The beauty of computers, so the advertisements tell us, is that they make life easier for all of us. Don't you believe it.
I have been corresponding with two computers who work for my insurance firm -- the company that advertises on television during football games and shows a man's house being blown down and five seconds later the agent for the company building him a new one.
These two computers which I've dubbed Adolph and Dave are as different as day and night. If you were captured, Adolph would be the one who hit you over the head with a truncheon, and Dave would be the one who offered you a cigarette.
Adolph is one mean computer. He wants to cancel my automobile insurance. He's really mad at me and I figured out why. I've never put in a claim for an accident, and therefore he has no legitimate reason to take me off the books. He's just waiting for one minor incident, even a crushed fender, and he'll push me out of the window.
Every month I get a nasty letter from Adolph wanting to know how many people are driving my car, what ages they are and whether I've committed adultery in the last six months. He also wants to know how much money I make, if I go to discos and how many times I clean the astrays. m
I answer every question dutifully because I know he's just waiting for me to make one slip.
Every time I send in the form Adolph pretends he didn't get it and sends me another one, which says in caps on the top: "YOU HAVE 10 Days to complete this for our records or your policy will be automatically CANCELED."
I've never been late with a form and I know this burns Adolph up. Once he sent me a letter saying that there have not been too many accidents in my area and although I hadn't had one, they were thinking of canceling my policy anyway.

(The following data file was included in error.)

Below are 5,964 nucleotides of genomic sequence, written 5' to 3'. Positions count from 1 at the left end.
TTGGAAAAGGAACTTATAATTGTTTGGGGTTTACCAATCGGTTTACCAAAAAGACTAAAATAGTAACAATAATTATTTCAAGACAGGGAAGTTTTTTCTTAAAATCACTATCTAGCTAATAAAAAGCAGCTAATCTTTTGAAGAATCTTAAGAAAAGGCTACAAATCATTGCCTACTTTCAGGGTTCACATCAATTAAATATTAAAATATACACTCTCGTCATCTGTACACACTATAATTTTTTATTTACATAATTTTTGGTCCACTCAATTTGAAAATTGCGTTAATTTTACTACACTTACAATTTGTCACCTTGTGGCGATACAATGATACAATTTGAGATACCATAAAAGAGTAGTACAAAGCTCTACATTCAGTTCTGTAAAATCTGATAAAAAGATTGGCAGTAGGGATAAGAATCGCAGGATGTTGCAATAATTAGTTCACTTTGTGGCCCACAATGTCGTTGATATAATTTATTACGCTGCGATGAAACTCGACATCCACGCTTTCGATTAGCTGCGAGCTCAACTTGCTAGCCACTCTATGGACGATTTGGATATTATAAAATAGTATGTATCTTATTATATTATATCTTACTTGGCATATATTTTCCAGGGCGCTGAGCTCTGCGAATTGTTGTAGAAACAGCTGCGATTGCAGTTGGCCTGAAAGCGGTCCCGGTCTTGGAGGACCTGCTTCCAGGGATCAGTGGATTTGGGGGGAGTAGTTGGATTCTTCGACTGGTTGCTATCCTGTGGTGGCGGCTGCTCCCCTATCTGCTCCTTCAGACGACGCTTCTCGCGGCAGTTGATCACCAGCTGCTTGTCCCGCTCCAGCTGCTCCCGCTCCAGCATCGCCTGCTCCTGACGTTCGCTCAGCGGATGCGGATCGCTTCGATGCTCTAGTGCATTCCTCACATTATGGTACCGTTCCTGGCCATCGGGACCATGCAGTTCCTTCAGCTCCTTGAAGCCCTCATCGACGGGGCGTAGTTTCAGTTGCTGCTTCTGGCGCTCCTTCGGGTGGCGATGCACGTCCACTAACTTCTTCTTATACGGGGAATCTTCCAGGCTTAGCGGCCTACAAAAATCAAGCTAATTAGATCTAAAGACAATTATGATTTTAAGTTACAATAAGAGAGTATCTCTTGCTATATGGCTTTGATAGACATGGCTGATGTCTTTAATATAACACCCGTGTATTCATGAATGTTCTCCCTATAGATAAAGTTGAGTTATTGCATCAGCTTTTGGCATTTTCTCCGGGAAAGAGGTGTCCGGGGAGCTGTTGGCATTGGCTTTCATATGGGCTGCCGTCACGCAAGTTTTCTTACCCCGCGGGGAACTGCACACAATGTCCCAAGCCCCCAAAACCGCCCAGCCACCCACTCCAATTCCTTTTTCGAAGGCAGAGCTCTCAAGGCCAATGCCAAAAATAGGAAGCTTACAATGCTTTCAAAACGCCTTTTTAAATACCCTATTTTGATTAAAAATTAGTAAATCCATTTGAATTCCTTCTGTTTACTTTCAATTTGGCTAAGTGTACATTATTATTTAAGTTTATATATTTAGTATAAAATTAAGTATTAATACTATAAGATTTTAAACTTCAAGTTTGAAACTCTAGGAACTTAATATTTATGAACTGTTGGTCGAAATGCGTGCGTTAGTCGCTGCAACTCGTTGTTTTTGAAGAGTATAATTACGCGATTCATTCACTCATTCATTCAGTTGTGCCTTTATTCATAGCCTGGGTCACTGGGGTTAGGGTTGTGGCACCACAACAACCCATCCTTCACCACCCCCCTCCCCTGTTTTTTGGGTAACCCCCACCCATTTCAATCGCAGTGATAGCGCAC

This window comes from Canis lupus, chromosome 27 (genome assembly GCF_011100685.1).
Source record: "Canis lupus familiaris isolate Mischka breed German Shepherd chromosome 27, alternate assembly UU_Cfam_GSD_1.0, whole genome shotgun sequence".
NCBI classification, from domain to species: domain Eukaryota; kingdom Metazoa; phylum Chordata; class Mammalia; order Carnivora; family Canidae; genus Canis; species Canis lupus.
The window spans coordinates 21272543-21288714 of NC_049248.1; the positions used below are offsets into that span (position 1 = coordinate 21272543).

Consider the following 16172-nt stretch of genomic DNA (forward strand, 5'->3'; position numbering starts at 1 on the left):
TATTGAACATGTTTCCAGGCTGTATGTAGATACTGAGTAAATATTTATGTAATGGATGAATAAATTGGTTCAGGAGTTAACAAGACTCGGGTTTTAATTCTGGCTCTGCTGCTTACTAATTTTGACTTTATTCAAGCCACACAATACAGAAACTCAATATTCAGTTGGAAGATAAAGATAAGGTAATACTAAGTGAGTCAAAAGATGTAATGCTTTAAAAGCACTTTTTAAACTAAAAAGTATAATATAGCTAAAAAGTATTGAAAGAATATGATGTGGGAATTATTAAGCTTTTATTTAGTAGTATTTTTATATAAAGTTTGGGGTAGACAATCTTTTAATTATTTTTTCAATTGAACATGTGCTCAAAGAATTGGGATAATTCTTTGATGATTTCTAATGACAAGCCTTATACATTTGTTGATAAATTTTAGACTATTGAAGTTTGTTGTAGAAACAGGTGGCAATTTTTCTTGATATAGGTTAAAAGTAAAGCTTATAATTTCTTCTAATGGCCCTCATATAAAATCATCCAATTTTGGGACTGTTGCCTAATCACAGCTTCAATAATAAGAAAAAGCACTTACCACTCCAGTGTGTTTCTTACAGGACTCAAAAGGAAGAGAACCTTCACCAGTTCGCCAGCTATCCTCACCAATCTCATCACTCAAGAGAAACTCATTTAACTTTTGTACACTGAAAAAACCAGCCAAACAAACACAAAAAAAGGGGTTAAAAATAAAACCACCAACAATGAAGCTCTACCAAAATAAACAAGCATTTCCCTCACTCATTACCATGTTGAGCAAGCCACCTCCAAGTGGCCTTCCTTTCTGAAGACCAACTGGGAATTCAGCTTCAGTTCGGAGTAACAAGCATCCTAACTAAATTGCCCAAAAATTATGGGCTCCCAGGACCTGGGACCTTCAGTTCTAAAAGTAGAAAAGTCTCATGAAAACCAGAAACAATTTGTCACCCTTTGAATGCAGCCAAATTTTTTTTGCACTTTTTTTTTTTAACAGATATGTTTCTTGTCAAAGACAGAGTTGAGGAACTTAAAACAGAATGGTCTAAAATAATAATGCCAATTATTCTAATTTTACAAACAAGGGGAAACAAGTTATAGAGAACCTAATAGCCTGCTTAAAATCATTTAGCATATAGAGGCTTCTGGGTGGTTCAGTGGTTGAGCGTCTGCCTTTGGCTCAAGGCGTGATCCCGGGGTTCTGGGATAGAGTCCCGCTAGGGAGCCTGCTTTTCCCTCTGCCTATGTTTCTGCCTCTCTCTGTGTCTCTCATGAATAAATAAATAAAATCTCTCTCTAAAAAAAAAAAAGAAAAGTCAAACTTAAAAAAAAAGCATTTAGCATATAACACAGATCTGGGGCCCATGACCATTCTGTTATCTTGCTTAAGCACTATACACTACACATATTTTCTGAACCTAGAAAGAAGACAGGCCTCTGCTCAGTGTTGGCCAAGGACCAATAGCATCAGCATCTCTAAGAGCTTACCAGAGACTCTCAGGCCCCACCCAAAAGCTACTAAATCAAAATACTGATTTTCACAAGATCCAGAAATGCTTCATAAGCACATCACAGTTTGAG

Once someone crashed into the back of my wife's car and she said we ought to notify the insurance company.
"Are you crazy?" I yelled. "That's exactly what Adolph would like. He's been waiting years to get us. One call from me and he'll hit the cancelation letter button just like that! No one will ever give us auto insurance again."
"Who is Adolph?" my wife wanted to know.
"He's a Nazi computer who escaped to Argentina at the end of the war. Then he was shipped to the United States under another name and got a job spitting out threatening letters to poor helpless people like us. He's responsible for the deaths of more auto insurance policies than any computer in the country."
"Why do we pay premiums if we can't collect when we have an accident?" she asked.
"Because if we don't pay our premiums Adolph will put our names in another computer and we'll never be able to get credit again. I'll pay to fix your car but I don't want you to report it to the police. Adolph is plugged into every accident division in the United States."
While Adolph is writing his sadistic letters to me, Dave keeps urging me to buy more insurance from the company. He sends me pictures of houses burning to the ground, thieves breaking into windows and widows with children whose husbands failed to take out life insurance. Dave wants me to know the company cares about my welfare, my family and my possessions. He even worries about my kid's education and my retirement plan. Dave has a toll-free number that I can call to get further information. He's all heart. The only thing I can't understand is how he can stand to work in the same office with someone like Adolph.